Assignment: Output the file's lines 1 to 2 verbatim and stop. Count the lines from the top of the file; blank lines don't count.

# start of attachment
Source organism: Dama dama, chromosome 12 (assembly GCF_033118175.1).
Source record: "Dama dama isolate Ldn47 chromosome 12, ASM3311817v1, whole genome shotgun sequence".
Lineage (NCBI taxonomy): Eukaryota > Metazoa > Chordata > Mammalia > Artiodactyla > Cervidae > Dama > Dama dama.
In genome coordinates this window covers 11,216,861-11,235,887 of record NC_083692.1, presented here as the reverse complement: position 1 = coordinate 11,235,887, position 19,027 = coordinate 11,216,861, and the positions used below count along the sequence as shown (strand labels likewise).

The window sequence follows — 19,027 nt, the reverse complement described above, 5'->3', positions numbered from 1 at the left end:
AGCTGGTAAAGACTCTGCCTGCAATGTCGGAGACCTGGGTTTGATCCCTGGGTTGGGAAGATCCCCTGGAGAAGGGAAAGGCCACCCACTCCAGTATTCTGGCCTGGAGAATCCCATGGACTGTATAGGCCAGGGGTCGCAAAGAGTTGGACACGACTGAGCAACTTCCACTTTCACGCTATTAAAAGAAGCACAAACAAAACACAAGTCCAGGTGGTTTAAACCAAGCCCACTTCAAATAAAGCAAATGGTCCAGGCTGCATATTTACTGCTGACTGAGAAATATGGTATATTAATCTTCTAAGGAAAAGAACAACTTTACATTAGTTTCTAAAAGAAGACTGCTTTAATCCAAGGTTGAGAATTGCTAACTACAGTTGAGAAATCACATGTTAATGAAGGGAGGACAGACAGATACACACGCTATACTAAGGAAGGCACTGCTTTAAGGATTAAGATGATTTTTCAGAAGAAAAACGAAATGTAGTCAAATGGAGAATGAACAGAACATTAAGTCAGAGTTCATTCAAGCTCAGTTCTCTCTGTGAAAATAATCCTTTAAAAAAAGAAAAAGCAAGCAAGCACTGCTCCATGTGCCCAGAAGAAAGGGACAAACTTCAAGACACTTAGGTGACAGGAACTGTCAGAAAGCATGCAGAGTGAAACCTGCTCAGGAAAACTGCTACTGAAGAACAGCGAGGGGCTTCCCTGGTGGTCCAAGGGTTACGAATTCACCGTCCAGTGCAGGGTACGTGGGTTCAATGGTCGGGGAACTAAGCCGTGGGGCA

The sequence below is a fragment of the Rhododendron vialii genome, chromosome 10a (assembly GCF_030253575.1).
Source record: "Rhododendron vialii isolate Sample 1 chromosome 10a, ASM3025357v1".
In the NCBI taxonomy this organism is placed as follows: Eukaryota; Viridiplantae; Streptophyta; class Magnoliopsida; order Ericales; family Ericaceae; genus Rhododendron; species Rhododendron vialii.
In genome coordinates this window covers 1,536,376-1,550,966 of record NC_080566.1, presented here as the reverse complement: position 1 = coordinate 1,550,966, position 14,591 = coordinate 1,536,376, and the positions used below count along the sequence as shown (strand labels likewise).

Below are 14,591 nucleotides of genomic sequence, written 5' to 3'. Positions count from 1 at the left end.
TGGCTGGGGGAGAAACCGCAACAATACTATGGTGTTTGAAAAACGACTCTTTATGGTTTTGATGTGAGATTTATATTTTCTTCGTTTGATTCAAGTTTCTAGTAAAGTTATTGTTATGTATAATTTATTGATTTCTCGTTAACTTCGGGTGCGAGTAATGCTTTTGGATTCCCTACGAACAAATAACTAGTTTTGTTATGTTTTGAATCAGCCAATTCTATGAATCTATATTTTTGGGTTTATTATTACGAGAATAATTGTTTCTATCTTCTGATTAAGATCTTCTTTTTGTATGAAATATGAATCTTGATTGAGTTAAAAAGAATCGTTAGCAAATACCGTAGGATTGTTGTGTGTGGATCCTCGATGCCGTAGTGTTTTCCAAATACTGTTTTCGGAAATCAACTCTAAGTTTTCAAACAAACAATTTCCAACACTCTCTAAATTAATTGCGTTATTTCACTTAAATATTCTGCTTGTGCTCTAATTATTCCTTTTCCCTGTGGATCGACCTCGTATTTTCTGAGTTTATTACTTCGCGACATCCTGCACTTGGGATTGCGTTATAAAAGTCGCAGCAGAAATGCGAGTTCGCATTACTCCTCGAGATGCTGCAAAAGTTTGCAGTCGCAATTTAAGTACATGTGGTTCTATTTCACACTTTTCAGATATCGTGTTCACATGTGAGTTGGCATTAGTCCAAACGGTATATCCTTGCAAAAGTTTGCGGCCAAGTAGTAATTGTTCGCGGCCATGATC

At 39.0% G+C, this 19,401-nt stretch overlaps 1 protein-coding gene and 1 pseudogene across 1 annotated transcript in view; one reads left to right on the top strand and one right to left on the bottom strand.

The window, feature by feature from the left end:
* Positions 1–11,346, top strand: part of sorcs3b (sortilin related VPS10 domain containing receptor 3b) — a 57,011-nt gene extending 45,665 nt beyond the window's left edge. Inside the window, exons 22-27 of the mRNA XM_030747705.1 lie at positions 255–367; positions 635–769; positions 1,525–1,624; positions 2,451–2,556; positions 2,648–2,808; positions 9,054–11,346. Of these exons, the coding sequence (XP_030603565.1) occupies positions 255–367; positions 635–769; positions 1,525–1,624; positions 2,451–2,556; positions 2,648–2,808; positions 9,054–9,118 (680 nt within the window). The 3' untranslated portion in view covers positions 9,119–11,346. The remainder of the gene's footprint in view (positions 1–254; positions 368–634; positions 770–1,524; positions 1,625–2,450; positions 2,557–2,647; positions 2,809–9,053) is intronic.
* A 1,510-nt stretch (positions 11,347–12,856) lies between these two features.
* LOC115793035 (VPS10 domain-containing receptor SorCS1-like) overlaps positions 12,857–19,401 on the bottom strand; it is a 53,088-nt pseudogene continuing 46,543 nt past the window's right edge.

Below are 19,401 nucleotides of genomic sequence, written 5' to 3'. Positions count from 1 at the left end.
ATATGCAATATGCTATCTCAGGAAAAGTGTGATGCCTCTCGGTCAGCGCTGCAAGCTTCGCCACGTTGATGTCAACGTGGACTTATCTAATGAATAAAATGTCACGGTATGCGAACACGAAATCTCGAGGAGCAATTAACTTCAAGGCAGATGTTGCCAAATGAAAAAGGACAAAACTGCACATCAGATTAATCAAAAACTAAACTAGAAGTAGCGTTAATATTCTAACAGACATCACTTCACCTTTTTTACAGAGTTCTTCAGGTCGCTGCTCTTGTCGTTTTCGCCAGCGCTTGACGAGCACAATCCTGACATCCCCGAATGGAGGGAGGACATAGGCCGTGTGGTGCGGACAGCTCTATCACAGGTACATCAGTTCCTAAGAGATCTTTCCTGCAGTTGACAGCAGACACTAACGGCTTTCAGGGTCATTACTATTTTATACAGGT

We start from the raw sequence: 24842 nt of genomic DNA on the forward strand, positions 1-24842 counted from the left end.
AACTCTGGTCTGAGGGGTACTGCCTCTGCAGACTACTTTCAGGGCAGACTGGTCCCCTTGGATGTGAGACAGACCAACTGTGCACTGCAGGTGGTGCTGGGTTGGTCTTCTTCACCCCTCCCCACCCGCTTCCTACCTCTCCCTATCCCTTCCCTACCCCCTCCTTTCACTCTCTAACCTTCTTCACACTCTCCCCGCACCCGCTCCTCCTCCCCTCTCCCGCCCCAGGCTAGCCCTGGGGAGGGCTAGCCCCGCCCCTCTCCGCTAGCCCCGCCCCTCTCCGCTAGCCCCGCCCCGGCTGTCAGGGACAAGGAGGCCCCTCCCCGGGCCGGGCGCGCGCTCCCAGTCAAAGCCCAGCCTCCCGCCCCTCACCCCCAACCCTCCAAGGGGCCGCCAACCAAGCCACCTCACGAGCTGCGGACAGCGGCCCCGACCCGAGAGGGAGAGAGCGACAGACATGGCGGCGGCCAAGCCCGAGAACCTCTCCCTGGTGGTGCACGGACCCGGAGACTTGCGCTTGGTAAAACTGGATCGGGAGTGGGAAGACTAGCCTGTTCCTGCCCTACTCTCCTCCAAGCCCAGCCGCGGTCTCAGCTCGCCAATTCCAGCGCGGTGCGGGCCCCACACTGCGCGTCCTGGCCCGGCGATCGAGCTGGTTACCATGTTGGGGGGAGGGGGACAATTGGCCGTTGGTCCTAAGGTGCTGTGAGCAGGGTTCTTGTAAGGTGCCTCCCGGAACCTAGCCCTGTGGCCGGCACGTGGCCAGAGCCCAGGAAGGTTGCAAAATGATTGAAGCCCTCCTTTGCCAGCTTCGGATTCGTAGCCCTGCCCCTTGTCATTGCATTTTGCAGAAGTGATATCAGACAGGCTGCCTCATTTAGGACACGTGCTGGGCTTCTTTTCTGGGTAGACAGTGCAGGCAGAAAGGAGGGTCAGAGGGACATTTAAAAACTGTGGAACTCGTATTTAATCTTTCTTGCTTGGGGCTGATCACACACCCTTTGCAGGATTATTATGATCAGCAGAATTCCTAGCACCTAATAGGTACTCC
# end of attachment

Source organism: Dama dama, chromosome 12 (assembly GCF_033118175.1).
Source record: "Dama dama isolate Ldn47 chromosome 12, ASM3311817v1, whole genome shotgun sequence".